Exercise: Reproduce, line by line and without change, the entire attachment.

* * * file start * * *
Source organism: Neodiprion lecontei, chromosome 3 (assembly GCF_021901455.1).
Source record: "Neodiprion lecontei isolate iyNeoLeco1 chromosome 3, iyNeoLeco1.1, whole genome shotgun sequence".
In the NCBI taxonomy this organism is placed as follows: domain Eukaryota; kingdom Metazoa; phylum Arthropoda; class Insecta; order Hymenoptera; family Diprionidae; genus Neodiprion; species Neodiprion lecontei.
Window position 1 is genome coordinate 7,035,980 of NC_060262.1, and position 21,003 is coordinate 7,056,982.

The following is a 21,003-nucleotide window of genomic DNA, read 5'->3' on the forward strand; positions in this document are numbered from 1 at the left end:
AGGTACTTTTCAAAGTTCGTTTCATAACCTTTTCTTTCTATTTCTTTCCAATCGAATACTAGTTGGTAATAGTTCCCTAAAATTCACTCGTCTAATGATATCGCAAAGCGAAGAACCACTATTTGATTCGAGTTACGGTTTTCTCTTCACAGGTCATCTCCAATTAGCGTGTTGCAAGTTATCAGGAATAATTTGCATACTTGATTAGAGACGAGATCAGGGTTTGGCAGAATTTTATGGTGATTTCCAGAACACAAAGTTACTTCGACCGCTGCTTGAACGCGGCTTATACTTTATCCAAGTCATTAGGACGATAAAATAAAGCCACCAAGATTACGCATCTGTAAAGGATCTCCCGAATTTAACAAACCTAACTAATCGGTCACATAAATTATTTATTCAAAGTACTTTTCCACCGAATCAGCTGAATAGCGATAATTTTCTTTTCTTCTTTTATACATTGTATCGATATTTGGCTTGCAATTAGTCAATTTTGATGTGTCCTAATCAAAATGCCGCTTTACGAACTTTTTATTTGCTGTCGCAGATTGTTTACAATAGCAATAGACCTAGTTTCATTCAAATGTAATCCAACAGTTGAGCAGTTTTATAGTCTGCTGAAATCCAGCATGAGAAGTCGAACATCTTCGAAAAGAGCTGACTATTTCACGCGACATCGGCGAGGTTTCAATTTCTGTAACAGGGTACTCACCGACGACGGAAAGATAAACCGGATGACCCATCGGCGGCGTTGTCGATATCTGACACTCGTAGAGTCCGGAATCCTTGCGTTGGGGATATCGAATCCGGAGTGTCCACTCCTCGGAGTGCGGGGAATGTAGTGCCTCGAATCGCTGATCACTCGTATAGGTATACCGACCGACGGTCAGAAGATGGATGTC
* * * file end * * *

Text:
Source organism: Neodiprion lecontei, chromosome 3 (assembly GCF_021901455.1).
Source record: "Neodiprion lecontei isolate iyNeoLeco1 chromosome 3, iyNeoLeco1.1, whole genome shotgun sequence".
In the NCBI taxonomy this organism is placed as follows: domain Eukaryota; kingdom Metazoa; phylum Arthropoda; class Insecta; order Hymenoptera; family Diprionidae; genus Neodiprion; species Neodiprion lecontei.
Window position 1 is genome coordinate 7,035,980 of NC_060262.1, and position 21,003 is coordinate 7,056,982.

The following is a 21,003-nucleotide window of genomic DNA, read 5'->3' on the forward strand; positions in this document are numbered from 1 at the left end:
AGGTACTTTTCAAAGTTCGTTTCATAACCTTTTCTTTCTATTTCTTTCCAATCGAATACTAGTTGGTAATAGTTCCCTAAAATTCACTCGTCTAATGATATCGCAAAGCGAAGAACCACTATTTGATTCGAGTTACGGTTTTCTCTTCACAGGTCATCTCCAATTAGCGTGTTGCAAGTTATCAGGAATAATTTGCATACTTGATTAGAGACGAGATCAGGGTTTGGCAGAATTTTATGGTGATTTCCAGAACACAAAGTTACTTCGACCGCTGCTTGAACGCGGCTTATACTTTATCCAAGTCATTAGGACGATAAAATAAAGCCACCAAGATTACGCATCTGTAAAGGATCTCCCGAATTTAACAAACCTAACTAATCGGTCACATAAATTATTTATTCAAAGTACTTTTCCACCGAATCAGCTGAATAGCGATAATTTTCTTTTCTTCTTTTATACATTGTATCGATATTTGGCTTGCAATTAGTCAATTTTGATGTGTCCTAATCAAAATGCCGCTTTACGAACTTTTTATTTGCTGTCGCAGATTGTTTACAATAGCAATAGACCTAGTTTCATTCAAATGTAATCCAACAGTTGAGCAGTTTTATAGTCTGCTGAAATCCAGCATGAGAAGTCGAACATCTTCGAAAAGAGCTGACTATTTCACGCGACATCGGCGAGGTTTCAATTTCTGTAACAGGGTACTCACCGACGACGGAAAGATAAACCGGATGACCCATCGGCGGCGTTGTCGATATCTGACACTCGTAGAGTCCGGAATCCTTGCGTTGGGGATATCGAATCCGGAGTGTCCACTCCTCGGAGTGCGGGGAATGTAGTGCCTCGAATCGCTGATCACTCGTATAGGTATACCGACCGACGGTCAGAAGATGGATGTC